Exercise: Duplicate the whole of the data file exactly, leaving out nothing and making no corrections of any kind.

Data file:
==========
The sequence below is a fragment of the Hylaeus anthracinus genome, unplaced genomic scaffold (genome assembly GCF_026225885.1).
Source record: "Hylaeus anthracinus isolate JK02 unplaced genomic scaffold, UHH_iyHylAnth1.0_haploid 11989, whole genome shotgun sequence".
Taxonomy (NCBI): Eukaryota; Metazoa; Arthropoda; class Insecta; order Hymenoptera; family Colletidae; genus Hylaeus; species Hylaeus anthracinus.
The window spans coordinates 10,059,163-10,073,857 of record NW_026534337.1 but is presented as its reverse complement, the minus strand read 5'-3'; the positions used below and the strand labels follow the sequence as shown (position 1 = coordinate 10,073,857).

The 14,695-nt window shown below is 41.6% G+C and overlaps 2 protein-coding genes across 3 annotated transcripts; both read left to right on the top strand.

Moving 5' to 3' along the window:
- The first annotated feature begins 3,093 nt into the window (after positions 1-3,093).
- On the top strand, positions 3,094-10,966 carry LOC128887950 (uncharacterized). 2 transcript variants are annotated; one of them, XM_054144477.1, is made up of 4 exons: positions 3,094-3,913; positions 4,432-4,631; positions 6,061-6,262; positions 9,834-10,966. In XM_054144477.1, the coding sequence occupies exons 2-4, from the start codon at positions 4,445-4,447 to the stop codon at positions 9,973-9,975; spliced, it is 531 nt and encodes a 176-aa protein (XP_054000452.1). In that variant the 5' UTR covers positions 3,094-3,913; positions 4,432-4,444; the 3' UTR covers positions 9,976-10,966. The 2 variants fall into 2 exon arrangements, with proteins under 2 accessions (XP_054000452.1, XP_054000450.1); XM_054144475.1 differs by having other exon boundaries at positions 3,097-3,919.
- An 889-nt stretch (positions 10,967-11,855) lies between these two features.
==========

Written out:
The sequence below is a fragment of the Hylaeus anthracinus genome, unplaced genomic scaffold (genome assembly GCF_026225885.1).
Source record: "Hylaeus anthracinus isolate JK02 unplaced genomic scaffold, UHH_iyHylAnth1.0_haploid 11989, whole genome shotgun sequence".
Taxonomy (NCBI): Eukaryota; Metazoa; Arthropoda; class Insecta; order Hymenoptera; family Colletidae; genus Hylaeus; species Hylaeus anthracinus.
The window spans coordinates 10,059,163-10,073,857 of record NW_026534337.1 but is presented as its reverse complement, the minus strand read 5'-3'; the positions used below and the strand labels follow the sequence as shown (position 1 = coordinate 10,073,857).

The 14,695-nt window shown below is 41.6% G+C and overlaps 2 protein-coding genes across 3 annotated transcripts; both read left to right on the top strand.

Moving 5' to 3' along the window:
- The first annotated feature begins 3,093 nt into the window (after positions 1-3,093).
- On the top strand, positions 3,094-10,966 carry LOC128887950 (uncharacterized). 2 transcript variants are annotated; one of them, XM_054144477.1, is made up of 4 exons: positions 3,094-3,913; positions 4,432-4,631; positions 6,061-6,262; positions 9,834-10,966. In XM_054144477.1, the coding sequence occupies exons 2-4, from the start codon at positions 4,445-4,447 to the stop codon at positions 9,973-9,975; spliced, it is 531 nt and encodes a 176-aa protein (XP_054000452.1). In that variant the 5' UTR covers positions 3,094-3,913; positions 4,432-4,444; the 3' UTR covers positions 9,976-10,966. The 2 variants fall into 2 exon arrangements, with proteins under 2 accessions (XP_054000452.1, XP_054000450.1); XM_054144475.1 differs by having other exon boundaries at positions 3,097-3,919.
- An 889-nt stretch (positions 10,967-11,855) lies between these two features.